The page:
Saturday, December 29, 2007

"Think Dirty"; Part One: Two Words At The Heart Of The Inquiry;



Two words, containing only three syllables lie at the heart of the Goudge Inquiry: "Think Dirty."

They are contained in a protocol issued by former chief coroner Dr. James Young to all coroners, pathologists, and chiefs of police in Ontario on April 10, 1995.

The policy was ultimately dropped by Dr. Barry McLellan, Dr. Young's successor, after he became Chief Coroner in April, 2004;

The protocol read:

"Unfortunately, in this day and age, child abuse is a real issue, and it is extremely important that all members of the investigative team "Think Dirty."

They must actively investigate each case as potential child abuse, and not come to a premature conclusion regarding the cause and manner of death until the complete investigation is finished, and all members of the team are satisfied with the conclusion."

During the nine years the protocol remained in effect, these words communicated through "think dirty" slides that were used in presentations to coroners throughout the province and other members of the death investigation teams.

The obvious danger of the new policy was that it could be interpreted as requiring local coroners and pathologists to act like police officers instead of as impartial doctors and scientists.

There was also a risk that it could encourage pathologists and prosecutors to feel that they were required to search for criminality behind every death of a child.

A risk that it could turn most innocent death of a child into a murder with all of the horrific consequences, to loving parents, families and caregivers that we have seen thus far at the Goudge Inquiry - especially since Dr. Young's new policy was introduced at a time of heightened public fear over child abuse and pressure on the authorities to do something about it.

At the very least, this Bloggist wonders if the new policy may have validated Dr. Charles Smith's suspicious approach to his work in his own mind - when he still had years of work to accomplish.

In fact, Dr. Young testified that he got the idea from a cop, adopted it, and used it in his own presentations.

Dr. Young told the Inquiry that the "Think Dirty" approach was formulated during a period of world-wide concern "that pediatric deaths weren't being properly investigated."

"(We) were very aware and there were discussions, again, at any forensic meeting about the difficulties in investigating pediatric deaths, and the fact that they -- children died of different things than adults did; and the very difficult job of sorting out metabolic disorders, SIDS, cases of Shaken Baby, cases of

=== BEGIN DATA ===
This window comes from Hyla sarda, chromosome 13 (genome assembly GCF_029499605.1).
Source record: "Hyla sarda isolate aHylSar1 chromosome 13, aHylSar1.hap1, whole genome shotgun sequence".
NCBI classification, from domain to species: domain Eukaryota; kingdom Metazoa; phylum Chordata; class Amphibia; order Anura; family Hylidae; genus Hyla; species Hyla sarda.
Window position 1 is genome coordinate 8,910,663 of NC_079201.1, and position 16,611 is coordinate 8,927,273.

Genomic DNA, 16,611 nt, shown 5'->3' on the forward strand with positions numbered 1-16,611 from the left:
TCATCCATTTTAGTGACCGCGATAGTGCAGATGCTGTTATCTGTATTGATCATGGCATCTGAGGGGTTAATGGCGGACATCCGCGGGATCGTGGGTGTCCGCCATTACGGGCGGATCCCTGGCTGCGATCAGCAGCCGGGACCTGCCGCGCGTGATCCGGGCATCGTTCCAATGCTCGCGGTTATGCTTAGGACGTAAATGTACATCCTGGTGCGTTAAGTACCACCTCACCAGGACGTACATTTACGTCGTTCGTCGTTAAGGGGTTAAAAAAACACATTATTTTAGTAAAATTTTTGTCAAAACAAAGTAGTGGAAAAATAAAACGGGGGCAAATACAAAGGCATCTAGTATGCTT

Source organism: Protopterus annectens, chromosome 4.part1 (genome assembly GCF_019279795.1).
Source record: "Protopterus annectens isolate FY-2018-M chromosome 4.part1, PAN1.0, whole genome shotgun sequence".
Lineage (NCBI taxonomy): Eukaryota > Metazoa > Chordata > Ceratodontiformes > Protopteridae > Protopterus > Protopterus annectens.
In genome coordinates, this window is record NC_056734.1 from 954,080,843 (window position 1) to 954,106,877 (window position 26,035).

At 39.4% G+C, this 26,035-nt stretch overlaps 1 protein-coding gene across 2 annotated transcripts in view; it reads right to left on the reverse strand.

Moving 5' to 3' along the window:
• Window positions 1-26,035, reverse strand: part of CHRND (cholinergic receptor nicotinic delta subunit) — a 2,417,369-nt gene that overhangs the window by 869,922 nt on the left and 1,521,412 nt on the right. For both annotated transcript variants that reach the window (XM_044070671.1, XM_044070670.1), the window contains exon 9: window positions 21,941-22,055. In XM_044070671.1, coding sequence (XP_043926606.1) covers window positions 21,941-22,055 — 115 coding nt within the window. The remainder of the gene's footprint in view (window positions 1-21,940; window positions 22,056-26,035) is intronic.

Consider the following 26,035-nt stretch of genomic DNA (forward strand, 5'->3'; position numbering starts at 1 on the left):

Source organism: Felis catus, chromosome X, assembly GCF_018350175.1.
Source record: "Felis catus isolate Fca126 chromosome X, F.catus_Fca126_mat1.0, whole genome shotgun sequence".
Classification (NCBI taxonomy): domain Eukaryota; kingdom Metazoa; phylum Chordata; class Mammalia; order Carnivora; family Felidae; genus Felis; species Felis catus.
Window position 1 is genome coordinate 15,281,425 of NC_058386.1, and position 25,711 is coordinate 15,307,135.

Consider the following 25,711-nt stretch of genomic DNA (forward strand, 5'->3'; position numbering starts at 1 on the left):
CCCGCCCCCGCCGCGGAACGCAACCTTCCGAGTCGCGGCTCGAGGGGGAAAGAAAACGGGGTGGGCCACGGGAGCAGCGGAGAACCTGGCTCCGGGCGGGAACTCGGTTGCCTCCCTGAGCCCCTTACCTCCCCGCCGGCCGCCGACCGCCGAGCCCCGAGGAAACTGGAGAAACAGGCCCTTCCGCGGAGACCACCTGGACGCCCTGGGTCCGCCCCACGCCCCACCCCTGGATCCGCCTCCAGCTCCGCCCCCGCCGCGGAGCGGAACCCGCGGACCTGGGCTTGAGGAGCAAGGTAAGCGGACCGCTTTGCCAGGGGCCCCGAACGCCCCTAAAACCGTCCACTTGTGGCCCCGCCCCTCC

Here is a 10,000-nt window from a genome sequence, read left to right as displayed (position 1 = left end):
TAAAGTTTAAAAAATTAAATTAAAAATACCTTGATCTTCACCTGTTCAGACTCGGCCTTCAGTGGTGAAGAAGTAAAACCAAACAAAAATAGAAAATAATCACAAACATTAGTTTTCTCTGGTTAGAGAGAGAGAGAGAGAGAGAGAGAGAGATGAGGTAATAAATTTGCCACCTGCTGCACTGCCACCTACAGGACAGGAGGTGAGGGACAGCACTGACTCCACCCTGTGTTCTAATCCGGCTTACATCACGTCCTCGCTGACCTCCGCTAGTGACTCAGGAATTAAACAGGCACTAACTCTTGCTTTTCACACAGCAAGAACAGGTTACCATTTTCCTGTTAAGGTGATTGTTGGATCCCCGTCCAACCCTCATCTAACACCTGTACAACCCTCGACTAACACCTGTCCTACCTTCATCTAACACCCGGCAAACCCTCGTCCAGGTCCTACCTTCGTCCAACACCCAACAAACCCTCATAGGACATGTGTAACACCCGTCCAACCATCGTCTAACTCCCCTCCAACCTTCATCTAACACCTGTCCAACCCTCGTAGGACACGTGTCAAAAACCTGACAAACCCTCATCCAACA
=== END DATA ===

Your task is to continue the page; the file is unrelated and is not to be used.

subtle -- suffocation, of subtle child abuse, and dating of injuries, you know, to make sure that what was attributed to the death was -- was relevant," he told Commissioner Goudge.

Young testified that the new protocol was simply intended to remind people to look out for signs of criminality during the course of their investigations.-

Young stressed that, " It was not -- absolutely not, and it was never contemplated or discussed at any meeting I ever attended where the phrase was used, to mean that make cases -- make cases criminal matters when they aren't.

But he agreed with Commission Counsel Mark Sandler that, "with the benefit of -- of what we've learned since, it might be advisable for the Chief Coroner's Office to -- to develop another phrase to communicate the same sentiment."

The new policy troubled Dr. Ernest Cutz, a distinguished pathologist and researcher at the Hospital for Sick Children.

Dr. Cutz is one of the world's leading authorities on the Sudden Infant Death Syndrome (SIDS);

Cutz told the Inquiry he found the concept of "thinking dirty" inappropriate because he interpreted as saying, "you are implying guilt up front, and, you know, until proven otherwise."

"I use the balanced approach," he said. "Looking at the facts and evidence, you know, regardless of what the motto is."

Cutz said that it made sense to be alert to the possibility of criminality in those relatively few cases where there had been a history with law enforcement or involvement with a Children's Aid Society.

However, he objected to the protocol because, "too heavy on the side of the forensic" as contrasted with the function of "Looking (at) what is the cause of death and...what what are the diseases and mechanism underlying it."

Doctor Cutz noted that he had voiced his objections to the protocol to the late Dr. Larry Becker, Head of the Pathology Department, but was not aware if Dr. Becker passed his objections on to the Chief Coroner's Office.

He said, however, that he had seen reference in correspondence to a meeting at ended by senior officials of the Chief Coroners Office, including Dr. Bernard Chiasson, at which Dr. Becker raised his own concerns about the policy.

On January 21, 1997, Dr. Cutz wrote a letter to Dr. Chiasson at the Chief Coroner's Office requesting a meeting to discuss information he had received from Dr. Becker that the Coroner's office was considering removing himself and a colleague from the rotation for performing medico-legal autopsies at the hospital.

The transcript of Dr. Cutz's testimony on this subject reads as follows:

MS. JENNIFER MCALEER: (Commission Counsel); And what -- what else did Dr. Becker tell you?

DR. ERNEST CUTZ: Well, you know, he said that, you know, if -- if I want any -- any sort of explanation as to the reasons and/or, you know, what -- what -- how can one mediate the situation, I have to -- to see Dr. Chiasson.

MS. JENNIFER MCALEER: And did you, in fact, meet with Dr. Chiasson --